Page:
New method reduces scatter in portable x-ray systems

2008 08 21 12 08 52 159 Chest Ap 1 Thumb

With the advantages of portable radiography, namely the ability to transport the x-ray system to the patient in a wide range of situations, come inherent disadvantages.

In order to minimize scatter, portable x-ray system operators must be well-versed in imaging geometry and anatomy to effectively apply complex antiscatter grids to accommodate a range of patients and situations.

Researchers at Emory University's Winship Cancer Institute in Atlanta and GE Global Research of Niskayuna, NY, are collaborating on a software-based method for reducing scatter in portable systems. Tested on thorax phantom images, the algorithm reduced the x-ray signal by 50% to 100% without loss of image quality, according to Ioannis Sechopoulos, Ph.D., assistant professor of radiology at Emory University School of Medicine, who presented the study at the recent American Association of Physicists in Medicine (AAPM) meeting in Houston.

When the method was applied to images of a thorax phantom obtained with a portable x-ray system without a grid, image quality was comparable to the quality obtained with a fixed clinical system with a grid, said Sechopoulos.

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Chest anteroposterior images of a thorax phantom acquired (a) with a clinical system with an antiscatter grid and (b) with a portable system without an antiscatter grid; (c) image in (b) after processing with the proposed method. Images provided by Ioannis Sechopoulos, Ph.D., Emory University School of Medicine, Winship Cancer Institute.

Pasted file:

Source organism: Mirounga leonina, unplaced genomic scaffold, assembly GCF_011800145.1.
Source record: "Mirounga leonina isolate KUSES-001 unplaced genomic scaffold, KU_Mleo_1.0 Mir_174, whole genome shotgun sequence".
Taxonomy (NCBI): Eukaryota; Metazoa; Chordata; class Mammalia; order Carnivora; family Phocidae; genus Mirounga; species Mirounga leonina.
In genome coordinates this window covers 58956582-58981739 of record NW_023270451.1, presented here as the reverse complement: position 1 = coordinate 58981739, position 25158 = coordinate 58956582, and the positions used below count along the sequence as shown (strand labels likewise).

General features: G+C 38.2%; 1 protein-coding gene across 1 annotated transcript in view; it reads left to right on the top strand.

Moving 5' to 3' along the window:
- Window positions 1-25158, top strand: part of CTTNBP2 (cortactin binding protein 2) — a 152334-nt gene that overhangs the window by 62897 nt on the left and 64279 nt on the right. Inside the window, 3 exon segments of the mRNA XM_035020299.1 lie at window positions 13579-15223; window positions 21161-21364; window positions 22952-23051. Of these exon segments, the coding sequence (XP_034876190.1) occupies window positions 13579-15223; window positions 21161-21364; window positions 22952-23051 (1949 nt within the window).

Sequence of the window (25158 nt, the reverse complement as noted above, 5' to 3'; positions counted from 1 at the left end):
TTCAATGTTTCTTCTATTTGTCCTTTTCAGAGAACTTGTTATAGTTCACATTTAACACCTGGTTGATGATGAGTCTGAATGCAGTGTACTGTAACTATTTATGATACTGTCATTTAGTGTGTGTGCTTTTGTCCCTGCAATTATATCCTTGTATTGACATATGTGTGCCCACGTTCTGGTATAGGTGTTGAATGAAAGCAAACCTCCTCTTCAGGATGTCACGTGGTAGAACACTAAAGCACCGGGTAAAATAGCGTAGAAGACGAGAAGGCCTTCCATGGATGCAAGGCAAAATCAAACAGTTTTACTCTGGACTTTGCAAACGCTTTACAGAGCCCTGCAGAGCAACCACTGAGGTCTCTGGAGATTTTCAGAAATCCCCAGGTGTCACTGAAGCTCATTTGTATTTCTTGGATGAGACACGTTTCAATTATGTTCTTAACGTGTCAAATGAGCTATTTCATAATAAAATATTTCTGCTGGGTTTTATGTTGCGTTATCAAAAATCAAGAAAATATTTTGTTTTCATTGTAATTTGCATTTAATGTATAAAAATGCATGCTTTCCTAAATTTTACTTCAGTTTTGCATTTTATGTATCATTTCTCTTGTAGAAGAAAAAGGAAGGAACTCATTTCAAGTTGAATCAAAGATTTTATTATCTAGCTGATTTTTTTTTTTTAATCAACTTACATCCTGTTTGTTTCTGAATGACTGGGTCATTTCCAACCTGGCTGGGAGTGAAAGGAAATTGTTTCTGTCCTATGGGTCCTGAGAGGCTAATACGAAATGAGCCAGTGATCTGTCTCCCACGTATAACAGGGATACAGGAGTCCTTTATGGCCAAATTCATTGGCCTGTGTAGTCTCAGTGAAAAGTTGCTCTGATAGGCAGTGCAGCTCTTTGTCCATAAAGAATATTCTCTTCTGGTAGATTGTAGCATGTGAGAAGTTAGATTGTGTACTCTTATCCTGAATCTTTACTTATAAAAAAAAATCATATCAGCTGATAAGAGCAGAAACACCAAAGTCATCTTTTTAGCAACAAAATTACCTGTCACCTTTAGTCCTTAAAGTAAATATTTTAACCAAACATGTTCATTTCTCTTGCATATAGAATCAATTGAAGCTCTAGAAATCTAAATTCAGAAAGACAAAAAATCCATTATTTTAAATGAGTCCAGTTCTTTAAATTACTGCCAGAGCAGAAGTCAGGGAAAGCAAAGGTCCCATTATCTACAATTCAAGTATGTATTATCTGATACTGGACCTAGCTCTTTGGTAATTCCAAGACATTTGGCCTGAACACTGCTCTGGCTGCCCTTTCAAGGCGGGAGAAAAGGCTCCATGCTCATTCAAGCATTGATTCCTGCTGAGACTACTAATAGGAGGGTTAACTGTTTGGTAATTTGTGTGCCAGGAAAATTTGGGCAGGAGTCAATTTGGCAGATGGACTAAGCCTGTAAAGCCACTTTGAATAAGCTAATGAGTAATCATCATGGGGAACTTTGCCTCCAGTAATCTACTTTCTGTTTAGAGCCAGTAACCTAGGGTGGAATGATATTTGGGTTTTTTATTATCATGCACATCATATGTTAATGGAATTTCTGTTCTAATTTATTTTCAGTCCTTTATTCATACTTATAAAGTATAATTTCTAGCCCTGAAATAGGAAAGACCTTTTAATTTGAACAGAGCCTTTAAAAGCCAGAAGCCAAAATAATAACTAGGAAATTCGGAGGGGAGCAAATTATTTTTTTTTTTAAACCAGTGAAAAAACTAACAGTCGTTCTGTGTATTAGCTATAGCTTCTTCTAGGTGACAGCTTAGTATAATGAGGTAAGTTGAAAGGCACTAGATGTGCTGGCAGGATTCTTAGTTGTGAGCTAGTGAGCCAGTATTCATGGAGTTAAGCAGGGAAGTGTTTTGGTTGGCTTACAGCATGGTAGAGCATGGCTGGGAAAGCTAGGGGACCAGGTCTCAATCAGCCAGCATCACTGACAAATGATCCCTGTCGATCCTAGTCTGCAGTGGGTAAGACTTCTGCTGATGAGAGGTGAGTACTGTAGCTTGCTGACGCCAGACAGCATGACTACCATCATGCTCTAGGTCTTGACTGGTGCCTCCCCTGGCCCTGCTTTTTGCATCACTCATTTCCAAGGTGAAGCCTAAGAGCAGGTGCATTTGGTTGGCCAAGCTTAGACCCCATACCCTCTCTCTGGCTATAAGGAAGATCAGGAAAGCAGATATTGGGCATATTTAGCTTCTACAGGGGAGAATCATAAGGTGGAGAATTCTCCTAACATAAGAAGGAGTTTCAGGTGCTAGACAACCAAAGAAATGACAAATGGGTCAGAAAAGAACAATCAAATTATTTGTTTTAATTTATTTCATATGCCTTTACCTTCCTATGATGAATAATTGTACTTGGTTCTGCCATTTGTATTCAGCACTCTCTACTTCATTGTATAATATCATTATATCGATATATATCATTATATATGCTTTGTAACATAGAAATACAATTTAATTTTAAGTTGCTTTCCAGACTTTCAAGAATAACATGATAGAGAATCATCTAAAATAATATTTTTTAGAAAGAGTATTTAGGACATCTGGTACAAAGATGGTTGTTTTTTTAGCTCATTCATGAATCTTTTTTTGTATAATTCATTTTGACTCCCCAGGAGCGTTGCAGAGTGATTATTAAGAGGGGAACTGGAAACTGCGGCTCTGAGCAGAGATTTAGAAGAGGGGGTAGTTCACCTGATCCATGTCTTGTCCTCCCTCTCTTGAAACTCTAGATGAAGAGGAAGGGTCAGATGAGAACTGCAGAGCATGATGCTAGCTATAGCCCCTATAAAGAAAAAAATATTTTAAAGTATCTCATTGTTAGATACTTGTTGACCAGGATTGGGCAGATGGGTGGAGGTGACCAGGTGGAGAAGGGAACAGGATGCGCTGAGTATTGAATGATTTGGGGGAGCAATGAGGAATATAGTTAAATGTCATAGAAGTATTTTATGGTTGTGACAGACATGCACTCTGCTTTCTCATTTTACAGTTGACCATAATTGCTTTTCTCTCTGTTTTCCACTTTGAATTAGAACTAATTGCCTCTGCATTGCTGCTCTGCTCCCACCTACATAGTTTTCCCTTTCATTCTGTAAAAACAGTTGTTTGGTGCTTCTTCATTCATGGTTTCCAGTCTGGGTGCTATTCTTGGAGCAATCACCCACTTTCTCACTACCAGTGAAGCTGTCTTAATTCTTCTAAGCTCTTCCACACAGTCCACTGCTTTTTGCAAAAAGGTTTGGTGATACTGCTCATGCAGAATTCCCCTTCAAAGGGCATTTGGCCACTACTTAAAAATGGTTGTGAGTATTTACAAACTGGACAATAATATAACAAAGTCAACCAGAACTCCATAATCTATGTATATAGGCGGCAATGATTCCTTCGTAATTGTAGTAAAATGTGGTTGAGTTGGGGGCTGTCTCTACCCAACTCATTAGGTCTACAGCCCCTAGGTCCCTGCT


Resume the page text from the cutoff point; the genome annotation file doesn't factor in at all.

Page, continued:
After studying x-ray scatter signals present in different portable radiography systems, the researchers confirmed that the x-ray scatter fields consisted of a low-frequency offset, with various shapes and magnitudes depending on the image being acquired.

The algorithm developed by the researchers is a modified version of unsharp masking that involves masking the open field area and the thin sections of the body, and replacing these areas with the mean signal from the edges of the body. Masking prevents the very high signal areas from being included in the low pass image, which would lead to a false estimation of the signal to be removed. Compensation is given for the addition of a low pass filter.

The researchers tested the algorithm's effectiveness by comparing the difference between the original image and the processed image with the results of repeated random sampling of the scatter-only image. They also computed the mean reduction in different regions-of-interest (ROI) images.

"The developed scatter reduction algorithm seems to compensate for the inability to use a high ratio grid in portable systems," said Sechopoulos. The researchers plan future testing on chest and other phantoms before advancing to human testing.

By Kathlyn Stone contributing writer
August 22, 2008

Related Reading

Dark-field x-ray measures scatter radiation for better image quality, February 4, 2008

CR/DR image quality: Issues and concerns, April 12, 2007

Antiscatter grids may not be helpful in some DR applications, September 22, 2006

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